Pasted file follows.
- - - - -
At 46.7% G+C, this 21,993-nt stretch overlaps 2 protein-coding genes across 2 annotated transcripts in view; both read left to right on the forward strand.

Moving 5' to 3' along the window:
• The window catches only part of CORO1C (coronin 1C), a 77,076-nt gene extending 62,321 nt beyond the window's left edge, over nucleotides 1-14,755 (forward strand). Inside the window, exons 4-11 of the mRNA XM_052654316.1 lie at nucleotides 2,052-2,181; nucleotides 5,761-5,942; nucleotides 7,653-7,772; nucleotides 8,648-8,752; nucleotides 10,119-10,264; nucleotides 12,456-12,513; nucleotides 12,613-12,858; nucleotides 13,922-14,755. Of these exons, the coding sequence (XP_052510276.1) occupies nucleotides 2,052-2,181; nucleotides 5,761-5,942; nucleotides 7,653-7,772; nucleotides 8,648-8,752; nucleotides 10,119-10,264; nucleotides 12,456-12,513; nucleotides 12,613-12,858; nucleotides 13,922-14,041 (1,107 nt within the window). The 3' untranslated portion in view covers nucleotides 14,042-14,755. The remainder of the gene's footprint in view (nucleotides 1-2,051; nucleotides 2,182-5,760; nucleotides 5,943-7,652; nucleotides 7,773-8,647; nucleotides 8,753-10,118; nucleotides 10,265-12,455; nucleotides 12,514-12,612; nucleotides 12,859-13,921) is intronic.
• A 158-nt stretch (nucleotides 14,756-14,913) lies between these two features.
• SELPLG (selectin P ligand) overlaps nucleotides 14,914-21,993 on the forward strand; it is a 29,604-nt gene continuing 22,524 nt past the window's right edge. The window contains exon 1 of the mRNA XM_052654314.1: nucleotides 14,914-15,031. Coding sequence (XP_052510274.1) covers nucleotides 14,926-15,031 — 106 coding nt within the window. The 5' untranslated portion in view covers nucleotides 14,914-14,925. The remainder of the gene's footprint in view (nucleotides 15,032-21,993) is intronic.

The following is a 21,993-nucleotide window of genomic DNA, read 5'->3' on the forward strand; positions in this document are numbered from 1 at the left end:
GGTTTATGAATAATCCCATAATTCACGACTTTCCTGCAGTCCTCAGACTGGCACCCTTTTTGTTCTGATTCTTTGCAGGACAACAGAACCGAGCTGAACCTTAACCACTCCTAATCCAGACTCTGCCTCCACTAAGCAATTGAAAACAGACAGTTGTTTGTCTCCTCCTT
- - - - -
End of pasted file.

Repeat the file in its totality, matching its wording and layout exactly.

At 46.7% G+C, this 21,993-nt stretch overlaps 2 protein-coding genes across 2 annotated transcripts in view; both read left to right on the forward strand.

Moving 5' to 3' along the window:
• The window catches only part of CORO1C (coronin 1C), a 77,076-nt gene extending 62,321 nt beyond the window's left edge, over nucleotides 1-14,755 (forward strand). Inside the window, exons 4-11 of the mRNA XM_052654316.1 lie at nucleotides 2,052-2,181; nucleotides 5,761-5,942; nucleotides 7,653-7,772; nucleotides 8,648-8,752; nucleotides 10,119-10,264; nucleotides 12,456-12,513; nucleotides 12,613-12,858; nucleotides 13,922-14,755. Of these exons, the coding sequence (XP_052510276.1) occupies nucleotides 2,052-2,181; nucleotides 5,761-5,942; nucleotides 7,653-7,772; nucleotides 8,648-8,752; nucleotides 10,119-10,264; nucleotides 12,456-12,513; nucleotides 12,613-12,858; nucleotides 13,922-14,041 (1,107 nt within the window). The 3' untranslated portion in view covers nucleotides 14,042-14,755. The remainder of the gene's footprint in view (nucleotides 1-2,051; nucleotides 2,182-5,760; nucleotides 5,943-7,652; nucleotides 7,773-8,647; nucleotides 8,753-10,118; nucleotides 10,265-12,455; nucleotides 12,514-12,612; nucleotides 12,859-13,921) is intronic.
• A 158-nt stretch (nucleotides 14,756-14,913) lies between these two features.
• SELPLG (selectin P ligand) overlaps nucleotides 14,914-21,993 on the forward strand; it is a 29,604-nt gene continuing 22,524 nt past the window's right edge. The window contains exon 1 of the mRNA XM_052654314.1: nucleotides 14,914-15,031. Coding sequence (XP_052510274.1) covers nucleotides 14,926-15,031 — 106 coding nt within the window. The 5' untranslated portion in view covers nucleotides 14,914-14,925. The remainder of the gene's footprint in view (nucleotides 15,032-21,993) is intronic.

The following is a 21,993-nucleotide window of genomic DNA, read 5'->3' on the forward strand; positions in this document are numbered from 1 at the left end:
GGTTTATGAATAATCCCATAATTCACGACTTTCCTGCAGTCCTCAGACTGGCACCCTTTTTGTTCTGATTCTTTGCAGGACAACAGAACCGAGCTGAACCTTAACCACTCCTAATCCAGACTCTGCCTCCACTAAGCAATTGAAAACAGACAGTTGTTTGTCTCCTCCTT